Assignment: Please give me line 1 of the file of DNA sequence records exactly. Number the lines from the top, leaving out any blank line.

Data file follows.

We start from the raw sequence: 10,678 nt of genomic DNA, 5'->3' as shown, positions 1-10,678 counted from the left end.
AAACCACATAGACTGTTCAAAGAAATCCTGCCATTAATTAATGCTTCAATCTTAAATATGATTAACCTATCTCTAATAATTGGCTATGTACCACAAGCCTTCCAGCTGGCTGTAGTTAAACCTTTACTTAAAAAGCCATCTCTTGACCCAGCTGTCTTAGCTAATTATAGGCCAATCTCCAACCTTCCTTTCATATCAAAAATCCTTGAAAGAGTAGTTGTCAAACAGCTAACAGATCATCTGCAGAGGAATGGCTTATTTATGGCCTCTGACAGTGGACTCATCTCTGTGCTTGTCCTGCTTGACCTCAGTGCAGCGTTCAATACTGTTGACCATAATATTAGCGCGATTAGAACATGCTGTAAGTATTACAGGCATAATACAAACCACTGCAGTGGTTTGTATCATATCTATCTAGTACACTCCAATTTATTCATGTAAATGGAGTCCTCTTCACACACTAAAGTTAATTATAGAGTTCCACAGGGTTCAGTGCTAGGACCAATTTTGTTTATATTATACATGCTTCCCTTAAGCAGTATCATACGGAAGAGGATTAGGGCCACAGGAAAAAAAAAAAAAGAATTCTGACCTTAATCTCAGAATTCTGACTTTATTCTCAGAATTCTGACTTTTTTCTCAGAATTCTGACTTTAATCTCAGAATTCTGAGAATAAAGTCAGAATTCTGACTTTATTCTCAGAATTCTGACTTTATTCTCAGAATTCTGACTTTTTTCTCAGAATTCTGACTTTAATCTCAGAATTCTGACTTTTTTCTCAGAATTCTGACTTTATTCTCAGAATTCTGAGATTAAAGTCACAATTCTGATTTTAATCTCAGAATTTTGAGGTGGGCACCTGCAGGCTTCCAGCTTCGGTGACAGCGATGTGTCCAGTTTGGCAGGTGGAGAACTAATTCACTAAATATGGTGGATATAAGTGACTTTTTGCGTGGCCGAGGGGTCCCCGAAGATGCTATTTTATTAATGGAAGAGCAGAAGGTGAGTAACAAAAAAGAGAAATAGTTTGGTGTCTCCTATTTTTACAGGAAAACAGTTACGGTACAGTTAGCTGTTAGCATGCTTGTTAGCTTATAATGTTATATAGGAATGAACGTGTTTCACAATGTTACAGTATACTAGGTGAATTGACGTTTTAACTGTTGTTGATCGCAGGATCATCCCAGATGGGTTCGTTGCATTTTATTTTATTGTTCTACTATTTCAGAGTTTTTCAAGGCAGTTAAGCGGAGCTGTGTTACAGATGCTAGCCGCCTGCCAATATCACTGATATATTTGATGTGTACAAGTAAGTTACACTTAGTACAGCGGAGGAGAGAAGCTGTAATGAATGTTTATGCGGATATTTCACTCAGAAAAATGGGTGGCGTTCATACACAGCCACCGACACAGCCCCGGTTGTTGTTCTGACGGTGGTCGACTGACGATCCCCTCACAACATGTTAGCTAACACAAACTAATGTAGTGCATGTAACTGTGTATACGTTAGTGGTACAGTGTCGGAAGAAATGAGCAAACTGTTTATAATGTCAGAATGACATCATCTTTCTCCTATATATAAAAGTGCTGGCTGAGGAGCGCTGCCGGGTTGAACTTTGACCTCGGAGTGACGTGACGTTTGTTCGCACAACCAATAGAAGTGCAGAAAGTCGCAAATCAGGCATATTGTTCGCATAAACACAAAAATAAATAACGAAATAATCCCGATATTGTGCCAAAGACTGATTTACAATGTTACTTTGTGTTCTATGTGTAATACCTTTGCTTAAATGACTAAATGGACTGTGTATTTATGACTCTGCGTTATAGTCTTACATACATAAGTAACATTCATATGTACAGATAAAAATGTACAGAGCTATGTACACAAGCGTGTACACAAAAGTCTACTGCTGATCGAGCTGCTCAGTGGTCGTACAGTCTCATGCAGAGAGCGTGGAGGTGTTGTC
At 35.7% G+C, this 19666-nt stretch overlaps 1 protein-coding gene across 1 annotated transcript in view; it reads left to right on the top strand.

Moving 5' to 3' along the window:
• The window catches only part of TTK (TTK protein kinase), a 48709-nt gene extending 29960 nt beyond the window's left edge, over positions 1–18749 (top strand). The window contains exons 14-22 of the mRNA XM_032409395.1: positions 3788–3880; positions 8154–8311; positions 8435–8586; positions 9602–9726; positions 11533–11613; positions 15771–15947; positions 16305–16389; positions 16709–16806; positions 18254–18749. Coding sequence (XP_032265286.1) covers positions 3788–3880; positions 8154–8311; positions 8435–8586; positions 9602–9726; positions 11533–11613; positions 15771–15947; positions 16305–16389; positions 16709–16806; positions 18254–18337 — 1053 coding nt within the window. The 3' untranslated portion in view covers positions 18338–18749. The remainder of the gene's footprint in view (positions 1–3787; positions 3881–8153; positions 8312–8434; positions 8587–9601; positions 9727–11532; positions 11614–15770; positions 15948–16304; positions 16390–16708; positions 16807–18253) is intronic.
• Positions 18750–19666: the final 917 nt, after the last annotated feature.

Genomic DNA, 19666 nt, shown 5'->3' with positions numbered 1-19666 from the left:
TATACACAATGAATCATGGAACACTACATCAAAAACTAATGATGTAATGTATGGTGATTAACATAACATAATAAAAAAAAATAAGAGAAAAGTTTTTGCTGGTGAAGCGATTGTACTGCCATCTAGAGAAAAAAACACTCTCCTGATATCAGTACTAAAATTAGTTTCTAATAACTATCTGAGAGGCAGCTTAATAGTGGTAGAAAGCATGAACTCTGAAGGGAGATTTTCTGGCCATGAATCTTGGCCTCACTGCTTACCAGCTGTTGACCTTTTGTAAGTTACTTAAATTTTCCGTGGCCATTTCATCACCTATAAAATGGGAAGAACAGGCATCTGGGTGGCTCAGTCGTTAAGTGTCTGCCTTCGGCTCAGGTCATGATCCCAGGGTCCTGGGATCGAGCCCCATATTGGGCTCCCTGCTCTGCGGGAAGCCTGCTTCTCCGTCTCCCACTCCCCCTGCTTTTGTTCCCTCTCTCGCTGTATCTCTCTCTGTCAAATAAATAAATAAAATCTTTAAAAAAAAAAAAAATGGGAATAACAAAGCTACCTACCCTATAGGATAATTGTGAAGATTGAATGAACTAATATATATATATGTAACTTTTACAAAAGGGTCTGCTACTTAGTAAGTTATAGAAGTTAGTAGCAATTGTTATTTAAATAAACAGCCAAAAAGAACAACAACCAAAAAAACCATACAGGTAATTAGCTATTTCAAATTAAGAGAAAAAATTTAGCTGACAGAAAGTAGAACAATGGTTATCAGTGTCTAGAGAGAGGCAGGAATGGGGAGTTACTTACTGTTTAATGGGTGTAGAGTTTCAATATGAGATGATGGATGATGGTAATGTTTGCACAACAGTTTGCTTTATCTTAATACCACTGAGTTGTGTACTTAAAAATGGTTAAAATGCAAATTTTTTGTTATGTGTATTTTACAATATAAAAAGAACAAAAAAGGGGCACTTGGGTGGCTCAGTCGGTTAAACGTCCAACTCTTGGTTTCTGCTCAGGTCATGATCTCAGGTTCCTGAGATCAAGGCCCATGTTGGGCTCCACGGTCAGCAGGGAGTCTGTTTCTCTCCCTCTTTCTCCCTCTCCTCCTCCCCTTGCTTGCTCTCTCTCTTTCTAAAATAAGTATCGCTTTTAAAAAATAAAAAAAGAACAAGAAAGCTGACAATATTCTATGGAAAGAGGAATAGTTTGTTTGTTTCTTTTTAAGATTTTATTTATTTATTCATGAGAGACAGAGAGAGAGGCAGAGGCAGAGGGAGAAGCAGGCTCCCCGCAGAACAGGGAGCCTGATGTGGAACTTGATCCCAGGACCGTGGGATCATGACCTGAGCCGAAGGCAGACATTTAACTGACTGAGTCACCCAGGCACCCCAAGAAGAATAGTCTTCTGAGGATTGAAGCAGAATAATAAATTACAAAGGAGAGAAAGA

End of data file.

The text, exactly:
We start from the raw sequence: 10,678 nt of genomic DNA, 5'->3' as shown, positions 1-10,678 counted from the left end.